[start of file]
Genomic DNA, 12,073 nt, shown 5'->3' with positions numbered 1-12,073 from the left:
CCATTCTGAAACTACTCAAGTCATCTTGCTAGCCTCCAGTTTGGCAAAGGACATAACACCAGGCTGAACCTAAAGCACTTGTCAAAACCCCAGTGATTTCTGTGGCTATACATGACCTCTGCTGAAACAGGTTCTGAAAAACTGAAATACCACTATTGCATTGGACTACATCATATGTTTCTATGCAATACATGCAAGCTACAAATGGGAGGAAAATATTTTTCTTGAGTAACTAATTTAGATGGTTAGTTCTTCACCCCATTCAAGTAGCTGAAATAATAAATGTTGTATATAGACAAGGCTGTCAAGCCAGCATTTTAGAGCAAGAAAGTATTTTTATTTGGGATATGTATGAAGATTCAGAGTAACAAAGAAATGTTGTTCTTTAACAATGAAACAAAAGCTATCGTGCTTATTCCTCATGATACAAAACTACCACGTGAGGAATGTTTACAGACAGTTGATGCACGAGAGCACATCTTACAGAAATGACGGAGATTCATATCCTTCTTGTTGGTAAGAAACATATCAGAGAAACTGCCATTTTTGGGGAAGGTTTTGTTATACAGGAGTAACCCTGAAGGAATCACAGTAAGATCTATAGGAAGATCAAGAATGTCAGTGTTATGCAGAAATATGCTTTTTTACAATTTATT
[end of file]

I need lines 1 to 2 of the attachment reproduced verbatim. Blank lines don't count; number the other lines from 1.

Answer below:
Genomic DNA, 12,073 nt, shown 5'->3' with positions numbered 1-12,073 from the left:
CCATTCTGAAACTACTCAAGTCATCTTGCTAGCCTCCAGTTTGGCAAAGGACATAACACCAGGCTGAACCTAAAGCACTTGTCAAAACCCCAGTGATTTCTGTGGCTATACATGACCTCTGCTGAAACAGGTTCTGAAAAACTGAAATACCACTATTGCATTGGACTACATCATATGTTTCTATGCAATACATGCAAGCTACAAATGGGAGGAAAATATTTTTCTTGAGTAACTAATTTAGATGGTTAGTTCTTCACCCCATTCAAGTAGCTGAAATAATAAATGTTGTATATAGACAAGGCTGTCAAGCCAGCATTTTAGAGCAAGAAAGTATTTTTATTTGGGATATGTATGAAGATTCAGAGTAACAAAGAAATGTTGTTCTTTAACAATGAAACAAAAGCTATCGTGCTTATTCCTCATGATACAAAACTACCACGTGAGGAATGTTTACAGACAGTTGATGCACGAGAGCACATCTTACAGAAATGACGGAGATTCATATCCTTCTTGTTGGTAAGAAACATATCAGAGAAACTGCCATTTTTGGGGAAGGTTTTGTTATACAGGAGTAACCCTGAAGGAATCACAGTAAGATCTATAGGAAGATCAAGAATGTCAGTGTTATGCAGAAATATGCTTTTTTACAATTTATT